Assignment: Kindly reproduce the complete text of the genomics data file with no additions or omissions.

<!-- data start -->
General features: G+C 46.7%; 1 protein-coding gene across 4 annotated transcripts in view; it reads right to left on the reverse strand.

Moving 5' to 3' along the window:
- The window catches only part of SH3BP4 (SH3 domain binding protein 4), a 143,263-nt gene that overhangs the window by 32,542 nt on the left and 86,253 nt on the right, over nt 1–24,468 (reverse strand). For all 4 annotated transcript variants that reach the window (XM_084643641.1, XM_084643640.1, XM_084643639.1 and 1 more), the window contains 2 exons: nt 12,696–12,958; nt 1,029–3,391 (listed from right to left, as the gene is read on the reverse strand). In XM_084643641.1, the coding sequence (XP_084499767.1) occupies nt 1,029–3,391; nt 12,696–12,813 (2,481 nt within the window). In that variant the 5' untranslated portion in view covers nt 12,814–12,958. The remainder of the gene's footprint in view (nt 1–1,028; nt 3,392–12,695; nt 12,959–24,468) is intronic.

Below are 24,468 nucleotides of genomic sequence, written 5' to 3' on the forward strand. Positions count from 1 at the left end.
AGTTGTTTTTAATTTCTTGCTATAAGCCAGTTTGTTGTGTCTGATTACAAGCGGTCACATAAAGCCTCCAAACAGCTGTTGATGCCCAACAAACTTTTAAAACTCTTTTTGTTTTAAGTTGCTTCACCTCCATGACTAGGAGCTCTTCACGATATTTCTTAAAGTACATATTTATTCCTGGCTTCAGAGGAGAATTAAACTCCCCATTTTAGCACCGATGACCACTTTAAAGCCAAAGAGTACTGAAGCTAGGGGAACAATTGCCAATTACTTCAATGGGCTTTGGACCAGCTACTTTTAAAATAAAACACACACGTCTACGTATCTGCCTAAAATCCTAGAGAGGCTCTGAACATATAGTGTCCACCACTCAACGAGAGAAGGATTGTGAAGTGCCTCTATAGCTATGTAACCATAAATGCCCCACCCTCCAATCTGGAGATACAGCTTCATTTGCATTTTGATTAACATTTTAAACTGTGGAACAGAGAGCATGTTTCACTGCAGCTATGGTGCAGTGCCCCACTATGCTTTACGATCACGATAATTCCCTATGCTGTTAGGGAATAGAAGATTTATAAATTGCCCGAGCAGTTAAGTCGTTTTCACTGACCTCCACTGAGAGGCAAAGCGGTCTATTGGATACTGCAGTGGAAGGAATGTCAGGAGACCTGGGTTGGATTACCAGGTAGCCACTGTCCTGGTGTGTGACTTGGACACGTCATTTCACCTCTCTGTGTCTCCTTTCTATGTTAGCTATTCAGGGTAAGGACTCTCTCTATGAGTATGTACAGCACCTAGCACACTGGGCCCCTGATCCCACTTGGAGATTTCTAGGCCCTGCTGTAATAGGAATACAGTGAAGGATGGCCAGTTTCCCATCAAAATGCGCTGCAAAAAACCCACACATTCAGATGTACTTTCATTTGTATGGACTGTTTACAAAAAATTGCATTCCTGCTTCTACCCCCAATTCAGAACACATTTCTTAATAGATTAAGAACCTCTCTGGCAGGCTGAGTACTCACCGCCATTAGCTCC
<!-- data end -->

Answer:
General features: G+C 46.7%; 1 protein-coding gene across 4 annotated transcripts in view; it reads right to left on the reverse strand.

Moving 5' to 3' along the window:
- The window catches only part of SH3BP4 (SH3 domain binding protein 4), a 143,263-nt gene that overhangs the window by 32,542 nt on the left and 86,253 nt on the right, over nt 1–24,468 (reverse strand). For all 4 annotated transcript variants that reach the window (XM_084643641.1, XM_084643640.1, XM_084643639.1 and 1 more), the window contains 2 exons: nt 12,696–12,958; nt 1,029–3,391 (listed from right to left, as the gene is read on the reverse strand). In XM_084643641.1, the coding sequence (XP_084499767.1) occupies nt 1,029–3,391; nt 12,696–12,813 (2,481 nt within the window). In that variant the 5' untranslated portion in view covers nt 12,814–12,958. The remainder of the gene's footprint in view (nt 1–1,028; nt 3,392–12,695; nt 12,959–24,468) is intronic.

Below are 24,468 nucleotides of genomic sequence, written 5' to 3' on the forward strand. Positions count from 1 at the left end.
AGTTGTTTTTAATTTCTTGCTATAAGCCAGTTTGTTGTGTCTGATTACAAGCGGTCACATAAAGCCTCCAAACAGCTGTTGATGCCCAACAAACTTTTAAAACTCTTTTTGTTTTAAGTTGCTTCACCTCCATGACTAGGAGCTCTTCACGATATTTCTTAAAGTACATATTTATTCCTGGCTTCAGAGGAGAATTAAACTCCCCATTTTAGCACCGATGACCACTTTAAAGCCAAAGAGTACTGAAGCTAGGGGAACAATTGCCAATTACTTCAATGGGCTTTGGACCAGCTACTTTTAAAATAAAACACACACGTCTACGTATCTGCCTAAAATCCTAGAGAGGCTCTGAACATATAGTGTCCACCACTCAACGAGAGAAGGATTGTGAAGTGCCTCTATAGCTATGTAACCATAAATGCCCCACCCTCCAATCTGGAGATACAGCTTCATTTGCATTTTGATTAACATTTTAAACTGTGGAACAGAGAGCATGTTTCACTGCAGCTATGGTGCAGTGCCCCACTATGCTTTACGATCACGATAATTCCCTATGCTGTTAGGGAATAGAAGATTTATAAATTGCCCGAGCAGTTAAGTCGTTTTCACTGACCTCCACTGAGAGGCAAAGCGGTCTATTGGATACTGCAGTGGAAGGAATGTCAGGAGACCTGGGTTGGATTACCAGGTAGCCACTGTCCTGGTGTGTGACTTGGACACGTCATTTCACCTCTCTGTGTCTCCTTTCTATGTTAGCTATTCAGGGTAAGGACTCTCTCTATGAGTATGTACAGCACCTAGCACACTGGGCCCCTGATCCCACTTGGAGATTTCTAGGCCCTGCTGTAATAGGAATACAGTGAAGGATGGCCAGTTTCCCATCAAAATGCGCTGCAAAAAACCCACACATTCAGATGTACTTTCATTTGTATGGACTGTTTACAAAAAATTGCATTCCTGCTTCTACCCCCAATTCAGAACACATTTCTTAATAGATTAAGAACCTCTCTGGCAGGCTGAGTACTCACCGCCATTAGCTCC